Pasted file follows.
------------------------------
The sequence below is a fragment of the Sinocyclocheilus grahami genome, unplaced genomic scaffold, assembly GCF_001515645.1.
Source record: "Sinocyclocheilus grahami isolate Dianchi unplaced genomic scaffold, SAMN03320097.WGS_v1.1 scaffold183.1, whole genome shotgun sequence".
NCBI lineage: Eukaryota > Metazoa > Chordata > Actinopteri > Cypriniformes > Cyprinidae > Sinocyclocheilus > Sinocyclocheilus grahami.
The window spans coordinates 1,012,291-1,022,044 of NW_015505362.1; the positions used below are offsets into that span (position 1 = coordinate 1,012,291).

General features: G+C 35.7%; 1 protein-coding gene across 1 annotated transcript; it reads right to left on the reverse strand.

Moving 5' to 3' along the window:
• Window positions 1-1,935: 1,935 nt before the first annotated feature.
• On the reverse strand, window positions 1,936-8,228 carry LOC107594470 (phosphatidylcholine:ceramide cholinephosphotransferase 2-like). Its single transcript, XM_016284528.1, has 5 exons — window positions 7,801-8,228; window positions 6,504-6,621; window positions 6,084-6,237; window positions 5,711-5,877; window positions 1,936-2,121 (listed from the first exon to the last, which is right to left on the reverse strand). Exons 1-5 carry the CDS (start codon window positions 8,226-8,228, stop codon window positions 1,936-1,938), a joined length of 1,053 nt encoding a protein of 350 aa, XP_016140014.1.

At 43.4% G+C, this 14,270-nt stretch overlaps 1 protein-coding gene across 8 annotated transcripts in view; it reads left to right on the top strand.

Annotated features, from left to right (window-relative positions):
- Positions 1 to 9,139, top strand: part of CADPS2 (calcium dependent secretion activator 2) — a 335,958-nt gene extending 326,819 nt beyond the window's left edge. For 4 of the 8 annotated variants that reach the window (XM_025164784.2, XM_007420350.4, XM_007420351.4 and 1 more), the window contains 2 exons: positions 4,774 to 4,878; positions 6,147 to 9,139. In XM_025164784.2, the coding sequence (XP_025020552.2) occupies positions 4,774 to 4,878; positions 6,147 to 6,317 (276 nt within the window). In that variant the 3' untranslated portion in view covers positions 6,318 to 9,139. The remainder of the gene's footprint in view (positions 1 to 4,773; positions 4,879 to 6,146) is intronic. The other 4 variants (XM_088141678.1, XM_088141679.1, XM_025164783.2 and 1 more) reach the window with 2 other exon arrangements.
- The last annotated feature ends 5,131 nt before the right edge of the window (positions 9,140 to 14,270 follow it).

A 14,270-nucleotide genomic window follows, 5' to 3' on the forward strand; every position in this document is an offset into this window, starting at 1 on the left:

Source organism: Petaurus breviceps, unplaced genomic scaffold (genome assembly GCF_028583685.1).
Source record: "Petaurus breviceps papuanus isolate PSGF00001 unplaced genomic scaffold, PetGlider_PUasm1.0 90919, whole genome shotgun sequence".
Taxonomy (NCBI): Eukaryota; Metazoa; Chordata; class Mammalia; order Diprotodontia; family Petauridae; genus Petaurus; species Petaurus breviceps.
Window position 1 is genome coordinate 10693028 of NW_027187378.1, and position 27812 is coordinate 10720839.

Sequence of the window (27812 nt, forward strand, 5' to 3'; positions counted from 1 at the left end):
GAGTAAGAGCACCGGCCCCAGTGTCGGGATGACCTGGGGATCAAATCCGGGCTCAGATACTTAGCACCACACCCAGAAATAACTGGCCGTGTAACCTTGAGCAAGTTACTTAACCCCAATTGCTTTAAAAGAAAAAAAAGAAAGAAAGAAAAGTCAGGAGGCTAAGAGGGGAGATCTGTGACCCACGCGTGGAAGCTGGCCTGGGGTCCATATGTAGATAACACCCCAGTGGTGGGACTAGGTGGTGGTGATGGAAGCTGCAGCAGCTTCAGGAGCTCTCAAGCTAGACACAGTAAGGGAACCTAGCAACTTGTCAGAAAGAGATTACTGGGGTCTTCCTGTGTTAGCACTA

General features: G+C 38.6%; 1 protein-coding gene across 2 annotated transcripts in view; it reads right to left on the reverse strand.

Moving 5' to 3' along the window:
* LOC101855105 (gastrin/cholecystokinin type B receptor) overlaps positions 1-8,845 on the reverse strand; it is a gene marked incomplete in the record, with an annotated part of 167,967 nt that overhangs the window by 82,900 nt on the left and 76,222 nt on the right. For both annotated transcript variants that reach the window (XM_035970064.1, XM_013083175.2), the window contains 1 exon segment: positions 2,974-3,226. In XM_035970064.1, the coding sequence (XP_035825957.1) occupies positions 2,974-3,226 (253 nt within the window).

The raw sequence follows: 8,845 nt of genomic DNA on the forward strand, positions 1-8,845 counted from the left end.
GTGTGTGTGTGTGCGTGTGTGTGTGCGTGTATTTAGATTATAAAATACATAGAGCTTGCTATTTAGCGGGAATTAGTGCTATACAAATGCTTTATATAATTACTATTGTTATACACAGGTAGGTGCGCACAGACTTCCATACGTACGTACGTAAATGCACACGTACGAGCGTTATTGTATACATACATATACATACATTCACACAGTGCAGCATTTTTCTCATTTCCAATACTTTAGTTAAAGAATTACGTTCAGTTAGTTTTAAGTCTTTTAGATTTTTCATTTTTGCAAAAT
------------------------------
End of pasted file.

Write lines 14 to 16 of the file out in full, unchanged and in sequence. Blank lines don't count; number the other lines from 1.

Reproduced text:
Source organism: Petaurus breviceps, unplaced genomic scaffold (genome assembly GCF_028583685.1).
Source record: "Petaurus breviceps papuanus isolate PSGF00001 unplaced genomic scaffold, PetGlider_PUasm1.0 90919, whole genome shotgun sequence".
Taxonomy (NCBI): Eukaryota; Metazoa; Chordata; class Mammalia; order Diprotodontia; family Petauridae; genus Petaurus; species Petaurus breviceps.